Outfield key to Cubs' chances

As Soriano, Byrd and Fukudome go, so goes the offense

Updated: March 1, 2010, 11:18 AM ET
Associated Press

Alfonso SorianoAP Photo/Matt YorkPlagued by injuries, Alfonso Soriano had the worst season of his career in 2009.

MESA, Ariz. -- With Milton Bradley moping, Alfonso Soriano limping and Kosuke Fukudome whiffing, the 2009 Chicago Cubs were done in by their $214 million outfield.

Bobby Scales was called up after 10 years in the minors and asked to save the day. Jake Fox was all-hit, no field. Sam Fuld was all-field, no-power. First baseman Micah Hoffpauir, thrown into the outfield to supply offense, batted .239.

What a mess.

Had Lou Piniella known last spring that Scales, Fox, Fuld and Hoffpauir would combine to play 135 games in the outfield -- and that Bradley would create more havoc in the clubhouse than runs on the diamond -- the Cubs manager would have known his team would have had no chance to win a third consecutive NL Central title.

[+] EnlargeMarlon Byrd
AP Photo/Ross D. FranklinMarlon Byrd is coming off a career season with Texas, batting .283 with 20 home runs and 89 RBIs.

One year later, the song remains the same: As the outfield goes, so goes the Cubs' offense. And this season, hitting will be even more important because the pitching is unsettled.

Bradley has been replaced by Marlon Byrd, who is being asked to be the stud center fielder the Cubs have lacked for decades. The signing of Byrd -- coming off a career year of 20 homers and 89 runs batted in for Texas -- lets Fukudome move from center to right, where he is more comfortable.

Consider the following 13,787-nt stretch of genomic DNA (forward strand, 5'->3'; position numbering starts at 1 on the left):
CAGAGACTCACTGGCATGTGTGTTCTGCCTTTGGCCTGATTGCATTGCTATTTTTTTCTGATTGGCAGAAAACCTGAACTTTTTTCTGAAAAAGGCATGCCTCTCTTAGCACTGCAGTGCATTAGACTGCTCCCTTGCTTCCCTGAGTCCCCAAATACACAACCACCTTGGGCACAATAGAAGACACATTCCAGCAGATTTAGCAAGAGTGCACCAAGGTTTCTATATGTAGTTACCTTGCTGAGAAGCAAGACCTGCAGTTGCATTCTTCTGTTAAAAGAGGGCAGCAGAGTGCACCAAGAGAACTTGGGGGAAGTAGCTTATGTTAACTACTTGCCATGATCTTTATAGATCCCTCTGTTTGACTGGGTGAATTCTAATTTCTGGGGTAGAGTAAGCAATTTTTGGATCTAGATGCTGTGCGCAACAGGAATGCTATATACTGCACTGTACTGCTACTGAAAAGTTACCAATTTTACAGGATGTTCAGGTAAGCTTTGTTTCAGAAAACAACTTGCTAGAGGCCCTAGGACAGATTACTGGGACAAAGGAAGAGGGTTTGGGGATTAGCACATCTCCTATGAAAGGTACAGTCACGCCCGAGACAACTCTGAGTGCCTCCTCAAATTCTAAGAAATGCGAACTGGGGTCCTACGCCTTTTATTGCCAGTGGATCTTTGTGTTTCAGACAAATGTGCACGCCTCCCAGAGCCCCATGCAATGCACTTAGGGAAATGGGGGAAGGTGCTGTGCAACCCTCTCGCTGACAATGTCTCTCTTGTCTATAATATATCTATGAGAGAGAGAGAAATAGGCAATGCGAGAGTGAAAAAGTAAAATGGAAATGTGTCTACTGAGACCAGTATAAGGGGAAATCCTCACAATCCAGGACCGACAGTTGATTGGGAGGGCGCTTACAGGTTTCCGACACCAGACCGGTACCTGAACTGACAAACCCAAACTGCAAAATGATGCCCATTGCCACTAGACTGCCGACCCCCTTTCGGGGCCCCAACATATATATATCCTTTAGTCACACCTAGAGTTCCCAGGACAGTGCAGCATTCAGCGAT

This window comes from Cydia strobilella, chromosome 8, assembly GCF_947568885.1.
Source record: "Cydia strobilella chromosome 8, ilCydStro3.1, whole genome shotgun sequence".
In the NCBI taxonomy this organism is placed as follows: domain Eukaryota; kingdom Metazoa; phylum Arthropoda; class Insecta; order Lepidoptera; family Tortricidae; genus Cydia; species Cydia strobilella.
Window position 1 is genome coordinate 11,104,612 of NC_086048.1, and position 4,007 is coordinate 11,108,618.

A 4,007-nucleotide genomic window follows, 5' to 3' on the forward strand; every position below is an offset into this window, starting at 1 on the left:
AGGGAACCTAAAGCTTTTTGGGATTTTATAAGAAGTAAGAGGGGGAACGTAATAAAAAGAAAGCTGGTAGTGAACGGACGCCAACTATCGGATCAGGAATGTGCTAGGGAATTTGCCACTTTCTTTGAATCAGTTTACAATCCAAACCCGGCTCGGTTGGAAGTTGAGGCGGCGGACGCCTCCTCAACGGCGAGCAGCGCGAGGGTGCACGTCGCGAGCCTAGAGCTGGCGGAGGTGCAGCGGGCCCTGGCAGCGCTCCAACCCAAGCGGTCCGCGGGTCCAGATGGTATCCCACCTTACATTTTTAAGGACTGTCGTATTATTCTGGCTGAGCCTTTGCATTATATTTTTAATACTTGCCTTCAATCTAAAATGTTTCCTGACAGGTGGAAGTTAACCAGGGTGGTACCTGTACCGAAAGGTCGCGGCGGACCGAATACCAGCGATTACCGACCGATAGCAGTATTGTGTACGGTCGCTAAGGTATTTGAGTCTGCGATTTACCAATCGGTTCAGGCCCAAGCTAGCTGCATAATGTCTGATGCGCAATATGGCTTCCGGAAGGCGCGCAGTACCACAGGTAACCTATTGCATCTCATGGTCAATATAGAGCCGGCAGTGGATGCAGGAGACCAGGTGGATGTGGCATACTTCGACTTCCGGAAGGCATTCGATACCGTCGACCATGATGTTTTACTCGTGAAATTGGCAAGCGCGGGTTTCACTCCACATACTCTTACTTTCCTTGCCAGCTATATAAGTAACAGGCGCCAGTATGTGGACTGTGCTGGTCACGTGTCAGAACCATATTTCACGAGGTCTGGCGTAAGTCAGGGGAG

Left fielder Soriano, limited to 116 games, 20 homers and 55 RBIs in his worst season ever, says his surgically repaired left knee feels so good he no longer has to ice it.

"We'd like to see his power numbers and RBI production go up," Piniella said. "We've got to get that 20 into the 30s and those 50s into the 80s. Those numbers are very doable for a player of his caliber."

Xavier Nady was signed to back up all three positions. Nearly fully recovered from a second Tommy John surgery, he could challenge for significant playing time in right if new hitting coach Rudy Jaramillo can't fix Fukudome's swing.

"There's no reason for 'The Fook' to hit in the .250s. He's better than that. He should be hitting .285 or .290, driving in more runs," Piniella said. "He's made a couple of minor changes, so we'll see."

Fukudome did have a .375 on-base percentage and could be the leadoff hitter now that Soriano has been dropped to No. 6.

"With the guys in front of me, I should get a lot more RBIs," Soriano said. Of his importance to the team, he said: "It's not basketball, where one guy makes a lot of difference. Everybody has to stay healthy."

That includes Nady. The Cubs got next to nothing from fourth outfielder Reed Johnson last season, a big reason Scales, Fox, Fuld and Hoffpauir played so much.

Nady, who batted .305 with 25 homers and 97 RBIs with the Pirates and Yankees in 2008 before blowing out his right elbow last April 14, said he feels fine hitting. He's bringing his arm around slowly because, he said, "It's your career you're playing with."

He accepted Chicago's $3.3 million contract offer because he likes the team's talent and because he loves Wrigley Field, where he has a .304 lifetime average.

"The bleacher fans always ragged me when I was with Pittsburgh," he said. "I'll be excited to be on the other side instead of getting heckled for 3 hours."

Of course, Cubs fans are infamous for turning on their own if players don't produce. Bradley was booed mercilessly, and Soriano also has been an object of scorn.

If the outfielders do well in 2010, they'll be cheered -- and the Cubs will benefit.

"Look, we're not asking our guys to be super heroes," Piniella said. "We're just asking them to do what they were brought here to do."


Copyright 2010 by The Associated Press